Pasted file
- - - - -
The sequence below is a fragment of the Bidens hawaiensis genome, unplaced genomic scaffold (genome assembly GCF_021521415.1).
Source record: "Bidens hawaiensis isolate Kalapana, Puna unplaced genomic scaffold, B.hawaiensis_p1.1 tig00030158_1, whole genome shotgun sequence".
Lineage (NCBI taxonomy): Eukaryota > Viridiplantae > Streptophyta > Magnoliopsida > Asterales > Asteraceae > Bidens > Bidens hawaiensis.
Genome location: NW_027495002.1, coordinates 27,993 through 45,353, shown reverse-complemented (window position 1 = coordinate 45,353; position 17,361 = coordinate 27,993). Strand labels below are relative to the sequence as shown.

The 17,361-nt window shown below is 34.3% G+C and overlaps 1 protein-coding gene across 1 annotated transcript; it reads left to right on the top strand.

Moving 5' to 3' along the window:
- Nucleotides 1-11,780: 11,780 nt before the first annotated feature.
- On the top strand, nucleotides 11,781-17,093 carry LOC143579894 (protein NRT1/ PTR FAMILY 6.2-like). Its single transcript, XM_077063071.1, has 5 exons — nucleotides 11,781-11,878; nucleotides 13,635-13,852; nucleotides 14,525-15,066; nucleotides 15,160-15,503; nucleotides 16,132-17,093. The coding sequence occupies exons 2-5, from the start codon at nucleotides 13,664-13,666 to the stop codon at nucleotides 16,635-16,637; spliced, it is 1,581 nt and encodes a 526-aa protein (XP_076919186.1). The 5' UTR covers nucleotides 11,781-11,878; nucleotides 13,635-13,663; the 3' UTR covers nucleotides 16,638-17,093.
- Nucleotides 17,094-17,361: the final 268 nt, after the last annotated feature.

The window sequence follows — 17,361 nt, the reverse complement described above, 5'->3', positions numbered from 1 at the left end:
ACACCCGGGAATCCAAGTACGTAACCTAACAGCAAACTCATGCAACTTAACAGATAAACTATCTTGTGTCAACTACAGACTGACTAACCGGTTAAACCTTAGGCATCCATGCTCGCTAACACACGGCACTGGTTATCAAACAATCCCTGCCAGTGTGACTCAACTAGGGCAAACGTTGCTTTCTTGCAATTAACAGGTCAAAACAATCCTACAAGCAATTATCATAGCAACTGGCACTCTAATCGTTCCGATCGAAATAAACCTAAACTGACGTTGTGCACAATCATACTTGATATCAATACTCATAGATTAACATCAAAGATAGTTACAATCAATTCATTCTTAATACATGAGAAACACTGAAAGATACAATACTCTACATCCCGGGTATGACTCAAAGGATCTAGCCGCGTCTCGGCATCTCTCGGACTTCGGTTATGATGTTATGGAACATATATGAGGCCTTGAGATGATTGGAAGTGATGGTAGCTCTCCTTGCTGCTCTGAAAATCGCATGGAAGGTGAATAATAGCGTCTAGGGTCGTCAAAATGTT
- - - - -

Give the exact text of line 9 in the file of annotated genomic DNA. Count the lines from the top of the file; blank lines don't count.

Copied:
- Nucleotides 17,094-17,361: the final 268 nt, after the last annotated feature.